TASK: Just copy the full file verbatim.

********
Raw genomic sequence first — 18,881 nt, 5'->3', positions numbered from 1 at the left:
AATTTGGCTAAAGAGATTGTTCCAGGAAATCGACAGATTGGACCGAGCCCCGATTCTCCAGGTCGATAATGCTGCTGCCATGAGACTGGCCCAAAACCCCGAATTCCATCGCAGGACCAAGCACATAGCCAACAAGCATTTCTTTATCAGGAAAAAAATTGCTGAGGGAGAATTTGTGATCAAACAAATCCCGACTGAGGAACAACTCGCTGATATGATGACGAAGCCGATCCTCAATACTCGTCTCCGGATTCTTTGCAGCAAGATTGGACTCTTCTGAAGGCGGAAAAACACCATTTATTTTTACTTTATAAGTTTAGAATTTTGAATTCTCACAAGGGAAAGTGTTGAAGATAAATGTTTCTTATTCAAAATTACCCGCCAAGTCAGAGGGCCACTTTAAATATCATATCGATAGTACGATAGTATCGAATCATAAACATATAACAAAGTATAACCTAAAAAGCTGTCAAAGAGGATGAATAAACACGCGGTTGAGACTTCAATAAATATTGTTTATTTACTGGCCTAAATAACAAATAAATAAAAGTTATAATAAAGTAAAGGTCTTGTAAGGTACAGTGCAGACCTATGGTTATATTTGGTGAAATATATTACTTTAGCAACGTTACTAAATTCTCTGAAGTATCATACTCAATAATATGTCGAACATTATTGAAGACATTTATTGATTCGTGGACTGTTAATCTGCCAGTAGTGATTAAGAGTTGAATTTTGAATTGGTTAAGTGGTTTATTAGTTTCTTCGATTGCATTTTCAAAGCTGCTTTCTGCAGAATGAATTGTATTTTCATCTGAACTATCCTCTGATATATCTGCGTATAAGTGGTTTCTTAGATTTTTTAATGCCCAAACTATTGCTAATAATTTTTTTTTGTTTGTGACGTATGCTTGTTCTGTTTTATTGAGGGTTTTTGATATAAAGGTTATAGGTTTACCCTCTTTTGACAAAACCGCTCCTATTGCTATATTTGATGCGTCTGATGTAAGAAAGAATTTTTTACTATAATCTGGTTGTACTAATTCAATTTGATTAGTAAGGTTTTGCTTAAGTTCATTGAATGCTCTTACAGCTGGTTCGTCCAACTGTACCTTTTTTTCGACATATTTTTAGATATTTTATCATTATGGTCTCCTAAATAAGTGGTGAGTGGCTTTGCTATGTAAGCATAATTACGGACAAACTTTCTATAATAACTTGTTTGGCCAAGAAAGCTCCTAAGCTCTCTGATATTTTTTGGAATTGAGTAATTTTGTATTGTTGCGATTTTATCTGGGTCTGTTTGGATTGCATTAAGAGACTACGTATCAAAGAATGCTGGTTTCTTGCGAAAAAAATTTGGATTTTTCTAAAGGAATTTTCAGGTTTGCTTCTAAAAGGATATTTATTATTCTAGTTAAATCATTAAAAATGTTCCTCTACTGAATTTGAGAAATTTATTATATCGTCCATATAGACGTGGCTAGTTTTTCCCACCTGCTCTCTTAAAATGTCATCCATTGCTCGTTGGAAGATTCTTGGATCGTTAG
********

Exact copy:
Raw genomic sequence first — 18,881 nt, 5'->3', positions numbered from 1 at the left:
AATTTGGCTAAAGAGATTGTTCCAGGAAATCGACAGATTGGACCGAGCCCCGATTCTCCAGGTCGATAATGCTGCTGCCATGAGACTGGCCCAAAACCCCGAATTCCATCGCAGGACCAAGCACATAGCCAACAAGCATTTCTTTATCAGGAAAAAAATTGCTGAGGGAGAATTTGTGATCAAACAAATCCCGACTGAGGAACAACTCGCTGATATGATGACGAAGCCGATCCTCAATACTCGTCTCCGGATTCTTTGCAGCAAGATTGGACTCTTCTGAAGGCGGAAAAACACCATTTATTTTTACTTTATAAGTTTAGAATTTTGAATTCTCACAAGGGAAAGTGTTGAAGATAAATGTTTCTTATTCAAAATTACCCGCCAAGTCAGAGGGCCACTTTAAATATCATATCGATAGTACGATAGTATCGAATCATAAACATATAACAAAGTATAACCTAAAAAGCTGTCAAAGAGGATGAATAAACACGCGGTTGAGACTTCAATAAATATTGTTTATTTACTGGCCTAAATAACAAATAAATAAAAGTTATAATAAAGTAAAGGTCTTGTAAGGTACAGTGCAGACCTATGGTTATATTTGGTGAAATATATTACTTTAGCAACGTTACTAAATTCTCTGAAGTATCATACTCAATAATATGTCGAACATTATTGAAGACATTTATTGATTCGTGGACTGTTAATCTGCCAGTAGTGATTAAGAGTTGAATTTTGAATTGGTTAAGTGGTTTATTAGTTTCTTCGATTGCATTTTCAAAGCTGCTTTCTGCAGAATGAATTGTATTTTCATCTGAACTATCCTCTGATATATCTGCGTATAAGTGGTTTCTTAGATTTTTTAATGCCCAAACTATTGCTAATAATTTTTTTTTGTTTGTGACGTATGCTTGTTCTGTTTTATTGAGGGTTTTTGATATAAAGGTTATAGGTTTACCCTCTTTTGACAAAACCGCTCCTATTGCTATATTTGATGCGTCTGATGTAAGAAAGAATTTTTTACTATAATCTGGTTGTACTAATTCAATTTGATTAGTAAGGTTTTGCTTAAGTTCATTGAATGCTCTTACAGCTGGTTCGTCCAACTGTACCTTTTTTTCGACATATTTTTAGATATTTTATCATTATGGTCTCCTAAATAAGTGGTGAGTGGCTTTGCTATGTAAGCATAATTACGGACAAACTTTCTATAATAACTTGTTTGGCCAAGAAAGCTCCTAAGCTCTCTGATATTTTTTGGAATTGAGTAATTTTGTATTGTTGCGATTTTATCTGGGTCTGTTTGGATTGCATTAAGAGACTACGTATCAAAGAATGCTGGTTTCTTGCGAAAAAAATTTGGATTTTTCTAAAGGAATTTTCAGGTTTGCTTCTAAAAGGATATTTATTATTCTAGTTAAATCATTAAAAATGTTCCTCTACTGAATTTGAGAAATTTATTATATCGTCCATATAGACGTGGCTAGTTTTTCCCACCTGCTCTCTTAAAATGTCATCCATTGCTCGTTGGAAGATTCTTGGATCGTTAG